We’ve said all along at IWF that the real war on women is the abysmal economy. Since President Obama took office, unemployment among women has gone up 15 percent.
But this will pale by comparison to what will happen to us in a second Obama administration when Obamacare begins fully to take effect. Manhattan Institute Senior Fellow Avik Roy—who blogs brilliantly as The Apothecary—has posts on this issue on Forbes (here) and National Review (here).
An out and out misanthrope could not have done a better job of coming up with ways to harm women than the geniuses who gave us Obamacare. Here are three highlights:
Medicaid. Medicaid is already a mess. Three-fifths of all Americans enrolled in Medicaid are women. Obamacare’s reckless expansion of this program places additional strains on the ability of states to serve their existing Medicaid population.
Female entrepreneurs. Women are expected to create a majority of new small-business jobs in the years to come; the number of businesses owned by women nearly doubled from 1987 to 2007. Obamacare hammers small businesses with additional taxes and the employer mandate requiring all businesses with 50 full-time workers or more to provide government-approved health insurance to their employees.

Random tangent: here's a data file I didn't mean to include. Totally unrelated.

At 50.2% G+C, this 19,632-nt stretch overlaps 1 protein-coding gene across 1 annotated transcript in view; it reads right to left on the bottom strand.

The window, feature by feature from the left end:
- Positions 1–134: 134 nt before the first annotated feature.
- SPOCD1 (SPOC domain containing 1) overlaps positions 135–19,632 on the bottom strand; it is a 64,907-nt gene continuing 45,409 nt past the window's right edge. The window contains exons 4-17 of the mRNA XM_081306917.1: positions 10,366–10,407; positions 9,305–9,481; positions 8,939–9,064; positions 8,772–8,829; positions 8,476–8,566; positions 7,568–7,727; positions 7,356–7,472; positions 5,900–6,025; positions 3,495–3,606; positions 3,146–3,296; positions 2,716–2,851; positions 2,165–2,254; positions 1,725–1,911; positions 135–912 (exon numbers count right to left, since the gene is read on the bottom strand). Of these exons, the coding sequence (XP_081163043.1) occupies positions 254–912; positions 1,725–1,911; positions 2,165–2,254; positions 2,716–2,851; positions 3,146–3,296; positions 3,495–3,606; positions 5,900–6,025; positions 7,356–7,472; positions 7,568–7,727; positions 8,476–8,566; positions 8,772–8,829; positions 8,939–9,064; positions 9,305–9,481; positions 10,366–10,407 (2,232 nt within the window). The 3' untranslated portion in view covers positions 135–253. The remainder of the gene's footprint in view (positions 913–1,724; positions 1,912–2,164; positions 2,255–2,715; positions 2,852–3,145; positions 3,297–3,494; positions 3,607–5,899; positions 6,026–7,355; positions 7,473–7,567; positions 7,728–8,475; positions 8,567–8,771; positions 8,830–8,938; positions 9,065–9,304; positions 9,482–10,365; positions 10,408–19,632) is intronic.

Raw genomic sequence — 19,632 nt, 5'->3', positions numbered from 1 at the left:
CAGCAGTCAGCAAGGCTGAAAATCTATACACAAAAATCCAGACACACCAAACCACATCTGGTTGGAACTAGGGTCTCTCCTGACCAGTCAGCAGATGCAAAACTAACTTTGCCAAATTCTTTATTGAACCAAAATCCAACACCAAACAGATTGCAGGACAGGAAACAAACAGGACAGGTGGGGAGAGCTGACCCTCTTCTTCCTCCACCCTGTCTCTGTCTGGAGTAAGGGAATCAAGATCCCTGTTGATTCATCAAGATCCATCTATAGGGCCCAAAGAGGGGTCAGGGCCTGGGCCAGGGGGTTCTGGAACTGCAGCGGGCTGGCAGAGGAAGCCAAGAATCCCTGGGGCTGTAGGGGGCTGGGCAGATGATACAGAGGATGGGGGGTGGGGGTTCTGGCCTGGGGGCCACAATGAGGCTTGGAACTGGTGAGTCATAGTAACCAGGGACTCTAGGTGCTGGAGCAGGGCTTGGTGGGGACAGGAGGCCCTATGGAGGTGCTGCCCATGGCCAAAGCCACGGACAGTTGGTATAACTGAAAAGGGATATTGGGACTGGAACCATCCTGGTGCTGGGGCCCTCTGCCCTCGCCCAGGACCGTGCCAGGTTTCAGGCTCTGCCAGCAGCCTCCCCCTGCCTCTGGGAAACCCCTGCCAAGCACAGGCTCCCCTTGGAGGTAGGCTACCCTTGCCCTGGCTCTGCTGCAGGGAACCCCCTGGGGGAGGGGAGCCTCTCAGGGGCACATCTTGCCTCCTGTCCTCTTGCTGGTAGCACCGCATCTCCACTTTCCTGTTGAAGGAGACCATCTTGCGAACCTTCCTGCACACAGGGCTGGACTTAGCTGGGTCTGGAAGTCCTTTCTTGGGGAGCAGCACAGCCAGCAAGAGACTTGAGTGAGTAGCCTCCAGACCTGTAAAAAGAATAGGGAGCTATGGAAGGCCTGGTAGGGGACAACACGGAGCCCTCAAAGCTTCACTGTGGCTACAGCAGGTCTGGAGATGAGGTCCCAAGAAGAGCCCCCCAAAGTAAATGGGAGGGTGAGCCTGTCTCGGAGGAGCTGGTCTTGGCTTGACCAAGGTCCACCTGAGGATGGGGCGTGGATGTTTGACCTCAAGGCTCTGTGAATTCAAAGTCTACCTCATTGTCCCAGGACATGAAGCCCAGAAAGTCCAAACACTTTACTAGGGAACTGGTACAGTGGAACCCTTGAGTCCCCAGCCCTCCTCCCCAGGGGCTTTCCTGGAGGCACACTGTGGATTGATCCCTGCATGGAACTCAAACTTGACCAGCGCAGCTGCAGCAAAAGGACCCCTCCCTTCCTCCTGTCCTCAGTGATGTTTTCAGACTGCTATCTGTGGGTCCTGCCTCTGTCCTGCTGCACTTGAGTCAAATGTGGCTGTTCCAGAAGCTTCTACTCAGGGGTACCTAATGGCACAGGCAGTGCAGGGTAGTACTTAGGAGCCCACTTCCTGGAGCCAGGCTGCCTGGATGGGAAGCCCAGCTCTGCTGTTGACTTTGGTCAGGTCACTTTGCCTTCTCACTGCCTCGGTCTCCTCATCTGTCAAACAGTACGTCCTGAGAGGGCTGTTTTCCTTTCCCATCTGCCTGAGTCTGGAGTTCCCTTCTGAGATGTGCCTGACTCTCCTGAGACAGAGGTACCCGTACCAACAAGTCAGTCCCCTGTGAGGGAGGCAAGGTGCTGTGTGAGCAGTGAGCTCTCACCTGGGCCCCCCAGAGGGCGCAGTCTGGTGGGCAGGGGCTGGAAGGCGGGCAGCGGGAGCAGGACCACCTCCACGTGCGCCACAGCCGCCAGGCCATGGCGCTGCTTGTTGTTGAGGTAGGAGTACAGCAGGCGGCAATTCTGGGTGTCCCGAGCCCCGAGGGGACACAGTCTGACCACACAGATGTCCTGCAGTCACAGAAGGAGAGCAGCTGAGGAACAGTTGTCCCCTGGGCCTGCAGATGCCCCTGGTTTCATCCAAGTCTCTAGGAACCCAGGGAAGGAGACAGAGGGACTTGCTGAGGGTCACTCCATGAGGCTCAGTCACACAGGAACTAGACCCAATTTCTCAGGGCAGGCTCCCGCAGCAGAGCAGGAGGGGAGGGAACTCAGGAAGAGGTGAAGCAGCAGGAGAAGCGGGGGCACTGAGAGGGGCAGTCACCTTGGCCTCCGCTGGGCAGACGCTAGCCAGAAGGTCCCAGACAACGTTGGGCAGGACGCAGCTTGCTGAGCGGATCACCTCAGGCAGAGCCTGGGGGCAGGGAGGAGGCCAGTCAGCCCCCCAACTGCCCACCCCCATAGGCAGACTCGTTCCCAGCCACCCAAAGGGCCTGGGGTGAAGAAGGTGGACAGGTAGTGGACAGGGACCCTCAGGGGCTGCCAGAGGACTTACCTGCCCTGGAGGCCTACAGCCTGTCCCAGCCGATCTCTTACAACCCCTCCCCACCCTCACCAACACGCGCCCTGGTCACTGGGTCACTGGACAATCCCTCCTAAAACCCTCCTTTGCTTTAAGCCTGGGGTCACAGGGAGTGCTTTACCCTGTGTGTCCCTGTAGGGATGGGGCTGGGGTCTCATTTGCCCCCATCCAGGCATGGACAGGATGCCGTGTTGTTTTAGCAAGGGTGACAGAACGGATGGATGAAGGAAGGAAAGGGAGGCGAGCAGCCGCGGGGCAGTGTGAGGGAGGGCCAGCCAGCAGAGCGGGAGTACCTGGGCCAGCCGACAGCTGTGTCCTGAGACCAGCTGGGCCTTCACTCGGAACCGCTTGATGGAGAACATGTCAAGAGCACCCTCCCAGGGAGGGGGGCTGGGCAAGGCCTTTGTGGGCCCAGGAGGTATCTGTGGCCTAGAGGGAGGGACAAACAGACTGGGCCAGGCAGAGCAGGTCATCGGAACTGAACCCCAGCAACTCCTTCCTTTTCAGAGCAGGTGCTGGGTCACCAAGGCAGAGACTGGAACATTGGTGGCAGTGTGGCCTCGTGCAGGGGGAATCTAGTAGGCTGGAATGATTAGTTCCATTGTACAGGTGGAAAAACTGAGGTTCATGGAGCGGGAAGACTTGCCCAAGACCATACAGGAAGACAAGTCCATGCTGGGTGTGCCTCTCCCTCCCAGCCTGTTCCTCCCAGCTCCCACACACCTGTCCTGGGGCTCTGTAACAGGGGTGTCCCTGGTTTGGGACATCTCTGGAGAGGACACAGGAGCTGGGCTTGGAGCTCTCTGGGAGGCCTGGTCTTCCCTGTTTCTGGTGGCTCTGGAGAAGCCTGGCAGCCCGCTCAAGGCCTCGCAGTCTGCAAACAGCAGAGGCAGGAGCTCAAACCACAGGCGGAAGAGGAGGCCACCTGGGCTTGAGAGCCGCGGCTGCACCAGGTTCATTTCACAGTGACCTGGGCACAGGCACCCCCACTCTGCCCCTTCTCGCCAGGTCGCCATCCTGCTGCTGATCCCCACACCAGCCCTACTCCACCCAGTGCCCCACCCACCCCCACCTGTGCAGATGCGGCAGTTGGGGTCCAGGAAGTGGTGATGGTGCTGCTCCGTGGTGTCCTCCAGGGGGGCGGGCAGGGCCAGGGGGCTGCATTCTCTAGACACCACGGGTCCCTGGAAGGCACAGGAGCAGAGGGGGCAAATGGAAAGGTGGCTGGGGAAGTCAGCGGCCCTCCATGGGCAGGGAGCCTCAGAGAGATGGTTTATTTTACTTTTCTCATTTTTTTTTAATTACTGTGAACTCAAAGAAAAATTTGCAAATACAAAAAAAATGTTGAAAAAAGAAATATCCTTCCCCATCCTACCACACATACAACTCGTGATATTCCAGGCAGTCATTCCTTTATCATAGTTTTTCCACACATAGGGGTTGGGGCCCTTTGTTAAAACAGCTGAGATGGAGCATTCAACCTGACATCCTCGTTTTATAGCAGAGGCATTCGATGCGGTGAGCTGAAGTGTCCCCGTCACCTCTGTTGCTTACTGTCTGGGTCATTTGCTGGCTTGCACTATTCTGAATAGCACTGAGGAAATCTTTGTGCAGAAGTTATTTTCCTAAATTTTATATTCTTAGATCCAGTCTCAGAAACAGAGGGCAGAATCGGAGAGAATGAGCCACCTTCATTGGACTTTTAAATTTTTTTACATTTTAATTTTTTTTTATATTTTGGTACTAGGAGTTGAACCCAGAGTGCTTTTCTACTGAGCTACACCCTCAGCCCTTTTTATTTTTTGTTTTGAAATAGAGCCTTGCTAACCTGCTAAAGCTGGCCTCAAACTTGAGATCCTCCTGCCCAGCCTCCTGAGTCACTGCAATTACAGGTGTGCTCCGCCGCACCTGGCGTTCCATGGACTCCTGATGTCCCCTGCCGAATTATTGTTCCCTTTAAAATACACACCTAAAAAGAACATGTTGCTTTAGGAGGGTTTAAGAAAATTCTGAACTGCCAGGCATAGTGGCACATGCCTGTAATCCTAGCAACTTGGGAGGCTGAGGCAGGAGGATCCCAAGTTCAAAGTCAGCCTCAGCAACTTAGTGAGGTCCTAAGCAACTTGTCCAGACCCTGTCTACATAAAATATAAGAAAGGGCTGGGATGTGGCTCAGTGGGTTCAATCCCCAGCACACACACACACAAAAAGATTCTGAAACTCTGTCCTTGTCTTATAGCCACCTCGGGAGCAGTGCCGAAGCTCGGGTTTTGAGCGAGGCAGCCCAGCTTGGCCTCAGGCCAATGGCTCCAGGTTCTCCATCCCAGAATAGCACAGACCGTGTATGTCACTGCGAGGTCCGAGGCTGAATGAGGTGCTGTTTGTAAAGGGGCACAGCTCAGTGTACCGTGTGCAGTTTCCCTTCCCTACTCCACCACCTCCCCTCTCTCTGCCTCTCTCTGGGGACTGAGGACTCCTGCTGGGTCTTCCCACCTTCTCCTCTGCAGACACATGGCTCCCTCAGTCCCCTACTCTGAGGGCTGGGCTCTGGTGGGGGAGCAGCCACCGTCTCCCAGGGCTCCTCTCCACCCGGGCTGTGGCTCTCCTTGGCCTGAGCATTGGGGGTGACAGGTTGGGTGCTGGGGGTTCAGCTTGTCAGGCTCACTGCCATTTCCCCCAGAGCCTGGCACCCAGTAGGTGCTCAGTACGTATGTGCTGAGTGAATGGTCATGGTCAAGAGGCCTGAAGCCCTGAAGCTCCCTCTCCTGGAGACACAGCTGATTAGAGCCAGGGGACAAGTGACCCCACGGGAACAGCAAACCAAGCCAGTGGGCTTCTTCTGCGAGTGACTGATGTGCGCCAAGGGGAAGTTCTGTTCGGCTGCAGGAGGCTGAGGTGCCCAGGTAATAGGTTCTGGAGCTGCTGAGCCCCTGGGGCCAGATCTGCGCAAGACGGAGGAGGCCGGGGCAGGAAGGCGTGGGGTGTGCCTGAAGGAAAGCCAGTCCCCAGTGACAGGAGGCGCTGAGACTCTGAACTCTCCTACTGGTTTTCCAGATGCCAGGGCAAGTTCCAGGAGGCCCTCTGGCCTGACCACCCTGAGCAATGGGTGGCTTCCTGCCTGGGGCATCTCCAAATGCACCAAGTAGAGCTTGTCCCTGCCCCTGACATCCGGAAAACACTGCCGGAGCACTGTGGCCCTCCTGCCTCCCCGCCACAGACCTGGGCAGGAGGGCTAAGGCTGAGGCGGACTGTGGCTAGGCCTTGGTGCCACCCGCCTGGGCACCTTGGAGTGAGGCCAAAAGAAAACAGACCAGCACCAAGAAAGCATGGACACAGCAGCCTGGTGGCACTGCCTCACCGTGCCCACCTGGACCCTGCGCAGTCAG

Women in service-industry jobs. Nine of ten women in the U.S. work in the service sector; i.e., non-industrial and non-industrial work. It’s hourly-wage service-sector businesses, such as retail and dining, that are most likely to pare back hourly work so as to avoid the Obamacare mandates. Darden Restaurants, the company that owns Olive Garden and Red Lobster, is restricting some of its hourly workers to 29-hour work weeks in order to avoid the Obamacare employer mandate, which counts 30-hour work weeks as full-time.
The rates of survival from breast cancer are likely to decline under Obamacare. Currently, 84 percent of women who are diagnosed with breast cancer survive at least five years. The rates of survival are higher for those who have private insurance. Since Obamacare will funnel 11 to 17 million more people into the Medicaid system, this rate is likely to decline.
The breast cancer survival rate in the U.K., whose system was held out as a model by a prominent Obamacare designer, is 70 percent.
Mitt Romney is scheduled to give a big speech on the economy, probably tomorrow. I hope he talks about the war on women—the real war on women, the one that threatens our very lives.